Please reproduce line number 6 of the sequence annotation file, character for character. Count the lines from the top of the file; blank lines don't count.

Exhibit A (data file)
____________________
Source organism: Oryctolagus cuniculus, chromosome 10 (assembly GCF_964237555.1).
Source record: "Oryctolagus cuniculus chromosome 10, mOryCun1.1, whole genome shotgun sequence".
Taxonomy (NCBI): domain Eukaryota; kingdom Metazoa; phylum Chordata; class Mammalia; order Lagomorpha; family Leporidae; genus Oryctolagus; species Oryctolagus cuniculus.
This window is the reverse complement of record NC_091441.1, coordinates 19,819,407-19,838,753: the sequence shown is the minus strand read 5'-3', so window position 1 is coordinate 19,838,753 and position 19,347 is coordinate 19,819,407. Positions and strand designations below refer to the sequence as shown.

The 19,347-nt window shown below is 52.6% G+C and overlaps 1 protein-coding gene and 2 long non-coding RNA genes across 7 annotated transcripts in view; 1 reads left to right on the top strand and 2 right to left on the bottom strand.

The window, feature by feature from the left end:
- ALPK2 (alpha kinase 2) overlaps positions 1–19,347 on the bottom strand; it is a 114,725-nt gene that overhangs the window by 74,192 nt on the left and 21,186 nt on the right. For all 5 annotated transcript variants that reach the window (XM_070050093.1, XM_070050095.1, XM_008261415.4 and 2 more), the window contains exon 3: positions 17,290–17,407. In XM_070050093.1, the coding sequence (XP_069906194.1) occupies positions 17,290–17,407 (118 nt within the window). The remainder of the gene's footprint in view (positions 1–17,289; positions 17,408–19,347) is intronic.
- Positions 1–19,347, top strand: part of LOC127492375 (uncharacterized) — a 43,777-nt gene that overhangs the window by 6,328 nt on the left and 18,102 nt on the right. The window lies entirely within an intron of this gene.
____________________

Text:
The window, feature by feature from the left end: